By Scott McCorkle
I first wrote the word metaverse on a whiteboard in October 2017. Wrapping up a multi-hour design session, we were searching for a word to describe a new mindset and approach to enterprise software that answered the question, “How should one build a modern customer relationship management (CRM) platform in today’s world, where every company is a digital company that needs more connection with its partners and ecosystem?” My former boss Marc Benioff was fond of challenging his team to think with a beginner’s mind. I took this with me as I left my role running the Salesforce Marketing Cloud, and it led me to the metaverse.
Much of the world associates the metaverse with avatars and immersive VR experiences, which is key for consumers and some business applications, but this new computing paradigm offers a more foundational and transformative opportunity for the business world.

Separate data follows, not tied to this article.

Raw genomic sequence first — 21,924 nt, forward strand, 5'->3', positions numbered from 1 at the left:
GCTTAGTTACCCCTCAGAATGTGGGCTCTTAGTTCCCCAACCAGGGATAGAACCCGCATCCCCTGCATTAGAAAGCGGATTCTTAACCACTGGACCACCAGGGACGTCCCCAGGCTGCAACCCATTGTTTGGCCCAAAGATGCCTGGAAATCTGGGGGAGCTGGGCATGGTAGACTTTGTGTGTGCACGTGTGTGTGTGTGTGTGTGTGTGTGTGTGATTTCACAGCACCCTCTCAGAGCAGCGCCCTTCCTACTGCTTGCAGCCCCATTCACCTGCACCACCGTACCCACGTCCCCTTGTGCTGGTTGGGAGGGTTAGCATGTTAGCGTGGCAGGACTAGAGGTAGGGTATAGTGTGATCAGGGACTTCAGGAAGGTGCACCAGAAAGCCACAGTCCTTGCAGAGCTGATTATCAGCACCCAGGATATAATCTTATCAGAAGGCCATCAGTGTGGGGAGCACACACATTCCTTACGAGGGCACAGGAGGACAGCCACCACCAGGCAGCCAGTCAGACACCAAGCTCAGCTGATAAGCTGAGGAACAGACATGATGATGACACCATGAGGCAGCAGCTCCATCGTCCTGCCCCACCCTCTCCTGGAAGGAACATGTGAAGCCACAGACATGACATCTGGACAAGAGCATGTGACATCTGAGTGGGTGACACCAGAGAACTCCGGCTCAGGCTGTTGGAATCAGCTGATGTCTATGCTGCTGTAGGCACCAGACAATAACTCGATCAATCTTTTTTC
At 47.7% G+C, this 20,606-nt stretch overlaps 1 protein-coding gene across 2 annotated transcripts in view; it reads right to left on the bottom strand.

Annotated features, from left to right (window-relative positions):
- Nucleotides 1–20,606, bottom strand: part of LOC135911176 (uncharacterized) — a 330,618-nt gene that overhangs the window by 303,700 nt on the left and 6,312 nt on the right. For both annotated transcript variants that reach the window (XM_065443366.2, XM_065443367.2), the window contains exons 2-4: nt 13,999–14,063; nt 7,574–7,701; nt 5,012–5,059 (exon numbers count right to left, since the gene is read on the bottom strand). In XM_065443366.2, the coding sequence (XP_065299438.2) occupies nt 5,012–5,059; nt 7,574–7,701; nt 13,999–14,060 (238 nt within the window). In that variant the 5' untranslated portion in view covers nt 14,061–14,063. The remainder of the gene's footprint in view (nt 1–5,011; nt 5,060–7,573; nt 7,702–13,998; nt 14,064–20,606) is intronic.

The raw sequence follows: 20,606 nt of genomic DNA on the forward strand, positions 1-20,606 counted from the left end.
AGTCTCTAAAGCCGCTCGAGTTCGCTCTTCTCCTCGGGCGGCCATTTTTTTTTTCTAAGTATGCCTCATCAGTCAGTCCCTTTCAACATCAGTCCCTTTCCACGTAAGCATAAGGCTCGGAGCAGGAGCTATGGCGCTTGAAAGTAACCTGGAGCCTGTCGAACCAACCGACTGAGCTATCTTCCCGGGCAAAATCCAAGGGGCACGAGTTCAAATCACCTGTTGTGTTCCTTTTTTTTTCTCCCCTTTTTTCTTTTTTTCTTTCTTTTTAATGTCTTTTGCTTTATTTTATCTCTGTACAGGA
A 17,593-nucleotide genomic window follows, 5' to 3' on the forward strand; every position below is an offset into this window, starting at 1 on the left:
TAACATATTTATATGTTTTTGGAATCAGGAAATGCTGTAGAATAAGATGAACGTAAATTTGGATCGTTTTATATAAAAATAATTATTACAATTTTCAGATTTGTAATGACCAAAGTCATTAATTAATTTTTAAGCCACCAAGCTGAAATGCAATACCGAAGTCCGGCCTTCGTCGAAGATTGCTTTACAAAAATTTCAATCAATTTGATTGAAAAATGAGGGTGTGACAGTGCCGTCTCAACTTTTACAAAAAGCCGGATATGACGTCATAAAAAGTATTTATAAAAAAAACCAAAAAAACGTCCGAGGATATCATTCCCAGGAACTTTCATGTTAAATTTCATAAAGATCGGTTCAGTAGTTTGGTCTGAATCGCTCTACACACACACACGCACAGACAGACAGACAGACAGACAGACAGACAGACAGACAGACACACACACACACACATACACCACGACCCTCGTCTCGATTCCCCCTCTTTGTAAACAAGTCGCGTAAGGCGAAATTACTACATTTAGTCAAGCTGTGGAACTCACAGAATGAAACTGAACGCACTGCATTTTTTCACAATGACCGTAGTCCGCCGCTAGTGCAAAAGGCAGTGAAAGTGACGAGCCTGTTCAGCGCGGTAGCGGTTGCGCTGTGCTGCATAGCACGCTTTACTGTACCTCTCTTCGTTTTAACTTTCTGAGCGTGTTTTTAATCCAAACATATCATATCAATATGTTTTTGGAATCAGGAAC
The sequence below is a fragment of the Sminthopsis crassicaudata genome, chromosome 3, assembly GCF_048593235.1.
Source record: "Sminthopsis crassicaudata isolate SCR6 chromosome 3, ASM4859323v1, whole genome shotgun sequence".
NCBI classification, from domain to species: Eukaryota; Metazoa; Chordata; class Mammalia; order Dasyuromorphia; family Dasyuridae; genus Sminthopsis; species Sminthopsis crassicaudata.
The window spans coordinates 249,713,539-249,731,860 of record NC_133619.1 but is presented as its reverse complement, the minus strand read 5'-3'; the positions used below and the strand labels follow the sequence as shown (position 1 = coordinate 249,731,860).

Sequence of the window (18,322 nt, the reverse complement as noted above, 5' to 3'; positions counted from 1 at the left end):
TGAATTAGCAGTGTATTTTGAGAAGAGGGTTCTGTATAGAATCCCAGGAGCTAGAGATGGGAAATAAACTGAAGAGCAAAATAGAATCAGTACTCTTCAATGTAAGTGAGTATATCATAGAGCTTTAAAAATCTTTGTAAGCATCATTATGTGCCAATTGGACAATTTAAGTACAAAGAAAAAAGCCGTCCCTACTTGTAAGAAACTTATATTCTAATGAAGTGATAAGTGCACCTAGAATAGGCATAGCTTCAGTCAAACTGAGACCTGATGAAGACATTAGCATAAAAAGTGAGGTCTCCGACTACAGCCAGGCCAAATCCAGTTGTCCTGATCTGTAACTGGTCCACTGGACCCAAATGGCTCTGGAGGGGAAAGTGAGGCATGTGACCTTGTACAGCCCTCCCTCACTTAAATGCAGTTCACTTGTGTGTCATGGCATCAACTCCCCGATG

To see how, let’s first step into the innovation we call B2B SaaS, business-to-business software-as-a-service. In 1999, Salesforce was a pioneer making enterprise-class software available as an internet service. For reasons obvious now, it’s far more efficient to acquire enterprise software through a browser than to receive physical media to install on one’s own servers. However, it’s fair to say that the mindset of enterprise software in a SaaS model is largely the same as the prior on-premise world. Companies subscribe to a SaaS application, get access to their instance, and then begin to automate some transactionally-oriented workflow internal to their company. There’s nothing wrong with that, it’s just not where innovation ends. SaaS is an innovation of distribution, and we are nearing the end of this innovation cycle.